Trail Ventures B.C. invites you to explore Southern Chilcotin Mountains with new guidebook

Book highlights hiking, camping, mountaineering, mountain biking, and horseback riding

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      If you’ve never gone hiking in the South Chilcotin Mountains of British Columbia, Tim O’Hearn advises that you start by exploring the Taylor Creek or Pearson Creek basins over two or three days.

      O’Hearn told the Georgia Straight that backpacking the Gun Creek Trail to Spruce Lake offers another excellent introduction to this remote and beautiful area, which lies 150 kilometres north of Whistler and 95 kilometres west of Lillooet.

      “I would recommend doing a trip that’s shorter and more accessible,” O’Hearn said by phone from Burnaby. “There are parts of that area that are less accessible than others and just require a much longer drive, and it isn’t so easy to find the way. There’s no signs basically for the entire area.”

      Together with his wife, Claudia, O’Hearn has authored a comprehensive new guide to outdoor recreation in the South Chilcotin Mountains. They published Southern Chilcotin Mountains Guidebook through their company Trail Ventures B.C., which is known for its GPS-based maps of the North Shore and Chilliwack River areas.

      Indeed, the 191-page book—containing information on hiking, camping, mountaineering, mountain biking, horseback riding, fishing, and more—is designed to be used in conjunction with the second edition of their Southern Chilcotin Mountains trail map.

      Both products cover South Chilcotin Mountains Provincial Park, Big Creek Provincial Park, and adjacent areas.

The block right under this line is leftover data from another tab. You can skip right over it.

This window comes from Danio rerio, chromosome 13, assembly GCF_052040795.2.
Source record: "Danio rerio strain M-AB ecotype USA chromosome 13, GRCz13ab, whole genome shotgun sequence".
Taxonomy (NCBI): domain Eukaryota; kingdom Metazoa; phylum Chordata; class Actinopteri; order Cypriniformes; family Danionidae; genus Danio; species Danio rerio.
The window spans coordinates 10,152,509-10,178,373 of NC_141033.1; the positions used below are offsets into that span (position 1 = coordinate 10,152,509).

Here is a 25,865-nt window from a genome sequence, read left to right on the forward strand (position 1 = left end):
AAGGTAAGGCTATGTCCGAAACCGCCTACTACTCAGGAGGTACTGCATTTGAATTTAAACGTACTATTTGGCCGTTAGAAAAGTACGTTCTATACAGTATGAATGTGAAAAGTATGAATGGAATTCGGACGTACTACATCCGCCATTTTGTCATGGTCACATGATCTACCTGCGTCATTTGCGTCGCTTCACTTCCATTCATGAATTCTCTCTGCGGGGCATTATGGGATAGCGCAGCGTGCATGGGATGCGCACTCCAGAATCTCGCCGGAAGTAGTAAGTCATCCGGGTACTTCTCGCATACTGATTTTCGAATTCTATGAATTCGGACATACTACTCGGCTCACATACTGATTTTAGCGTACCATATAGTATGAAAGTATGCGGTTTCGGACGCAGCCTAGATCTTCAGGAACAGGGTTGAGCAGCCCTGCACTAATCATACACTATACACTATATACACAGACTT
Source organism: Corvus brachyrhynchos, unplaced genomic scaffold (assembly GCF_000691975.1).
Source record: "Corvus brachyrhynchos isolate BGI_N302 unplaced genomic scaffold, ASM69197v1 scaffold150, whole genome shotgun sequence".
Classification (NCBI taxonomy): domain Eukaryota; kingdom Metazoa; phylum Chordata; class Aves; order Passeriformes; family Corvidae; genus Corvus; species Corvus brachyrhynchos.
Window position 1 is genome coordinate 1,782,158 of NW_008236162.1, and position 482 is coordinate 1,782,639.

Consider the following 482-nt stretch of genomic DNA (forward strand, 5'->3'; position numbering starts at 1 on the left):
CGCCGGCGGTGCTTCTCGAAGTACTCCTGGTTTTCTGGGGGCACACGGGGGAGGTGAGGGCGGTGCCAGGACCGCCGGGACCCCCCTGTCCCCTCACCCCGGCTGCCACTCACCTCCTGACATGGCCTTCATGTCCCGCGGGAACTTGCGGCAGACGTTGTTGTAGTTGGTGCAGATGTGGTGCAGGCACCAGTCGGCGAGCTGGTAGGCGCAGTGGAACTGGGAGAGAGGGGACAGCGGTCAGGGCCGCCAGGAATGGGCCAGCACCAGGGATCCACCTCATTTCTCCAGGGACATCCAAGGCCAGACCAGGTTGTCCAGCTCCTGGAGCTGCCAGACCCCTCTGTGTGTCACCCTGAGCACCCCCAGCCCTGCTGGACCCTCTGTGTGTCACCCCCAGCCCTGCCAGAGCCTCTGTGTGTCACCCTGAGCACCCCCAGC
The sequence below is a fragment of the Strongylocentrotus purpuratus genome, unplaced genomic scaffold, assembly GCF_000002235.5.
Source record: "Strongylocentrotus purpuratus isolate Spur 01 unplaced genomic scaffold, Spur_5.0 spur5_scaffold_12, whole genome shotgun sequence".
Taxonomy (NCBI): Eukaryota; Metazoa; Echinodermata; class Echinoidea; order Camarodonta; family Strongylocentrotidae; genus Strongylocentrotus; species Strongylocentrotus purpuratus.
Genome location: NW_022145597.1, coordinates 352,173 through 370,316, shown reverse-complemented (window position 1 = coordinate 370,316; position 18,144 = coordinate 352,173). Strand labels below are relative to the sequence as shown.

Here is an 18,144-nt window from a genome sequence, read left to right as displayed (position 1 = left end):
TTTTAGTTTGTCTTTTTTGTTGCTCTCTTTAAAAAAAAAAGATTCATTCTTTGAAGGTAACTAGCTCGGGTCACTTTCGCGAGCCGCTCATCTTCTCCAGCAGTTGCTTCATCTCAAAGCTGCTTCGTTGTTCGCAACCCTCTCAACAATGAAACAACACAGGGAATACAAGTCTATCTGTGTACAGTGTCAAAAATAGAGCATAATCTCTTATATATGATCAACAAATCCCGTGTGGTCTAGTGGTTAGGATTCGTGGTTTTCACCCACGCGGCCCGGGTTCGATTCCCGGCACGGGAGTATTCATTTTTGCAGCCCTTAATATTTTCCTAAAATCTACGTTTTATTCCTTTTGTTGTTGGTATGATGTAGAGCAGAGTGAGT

“We wanted to promote that area,” O’Hearn said. “It is an amazing area in a lot of ways. So we thought it would definitely help people find their way through that area. The map is good obviously, but that area has quite a complex trail system. We realized a book would help people quite a bit as well.”

      Trail Ventures B.C.

      According to O’Hearn, the South Chilcotin Mountains are particularly interesting due to the area’s First Nations and ranching history, old cabins, and meadows. He noted that “good quality” trails allow visitors to travel from one end to the other via a variety of routes.

      “The wildflowers are some of the best in the province,” O’Hearn said. “Some people just do trips there specifically to see wildflowers.”

      Asked to reveal his favourite spots, O’Hearn mentioned the Lorna Lake, Big Creek, and Dil-Dil Plateau areas. The book describes the plateau as a “land of many contrasts and extremes” featuring a “vast expanse of high alpine tundra rimmed by looming mountains on one side and steep dropoffs on the other”.

      “Pretty well the whole area is amazing,” O’Hearn said. “We tend to go to various parts and rotate it, because we like the entire area.”

      The book organizes the trails by drainage and includes access details and tables of statistics. O’Hearn maintained it was a challenge to include information on the many activities taking place in the area.

      Southern Chilcotin Mountains Guidebook is available from the Trail Ventures B.C. website, MEC, and other stores.

      Trail Ventures B.C.

      The O’Hearns began producing maps a decade ago because of their love of backpacking and mountaineering. Each map takes two to three years to complete.

      Next, Trail Ventures B.C. is printing the second edition of its North Shore map and a new map of the Stein Valley to Joffre Lakes area. Both are due out this summer.

      “The reason why we started doing this and we’re continuing doing this is not for the money, because there’s no money to be made,” O’Hearn said. “We found that out pretty quick. It’s more for the love of it and producing maps and now the guidebook for reasons of helping people to find their way through and to promote people getting in touch with nature. That’s why we’re doing it.”